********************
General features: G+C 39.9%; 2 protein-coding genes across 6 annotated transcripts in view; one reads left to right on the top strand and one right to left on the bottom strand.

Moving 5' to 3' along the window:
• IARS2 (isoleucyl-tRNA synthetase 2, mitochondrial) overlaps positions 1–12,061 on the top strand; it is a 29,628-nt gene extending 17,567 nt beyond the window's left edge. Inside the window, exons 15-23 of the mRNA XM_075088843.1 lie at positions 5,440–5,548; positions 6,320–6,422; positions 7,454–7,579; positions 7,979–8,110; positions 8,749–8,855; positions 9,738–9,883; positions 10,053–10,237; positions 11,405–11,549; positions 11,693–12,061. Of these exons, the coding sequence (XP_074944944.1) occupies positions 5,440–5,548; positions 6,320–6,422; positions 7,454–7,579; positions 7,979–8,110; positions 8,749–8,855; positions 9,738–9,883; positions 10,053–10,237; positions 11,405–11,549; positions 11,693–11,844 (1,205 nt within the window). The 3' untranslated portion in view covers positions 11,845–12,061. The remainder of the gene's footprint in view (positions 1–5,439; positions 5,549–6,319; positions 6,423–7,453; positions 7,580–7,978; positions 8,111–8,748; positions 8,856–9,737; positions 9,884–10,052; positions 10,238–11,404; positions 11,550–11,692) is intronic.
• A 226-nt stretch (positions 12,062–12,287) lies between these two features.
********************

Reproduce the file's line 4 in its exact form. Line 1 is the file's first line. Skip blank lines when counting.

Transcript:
• A 226-nt stretch (positions 12,062–12,287) lies between these two features.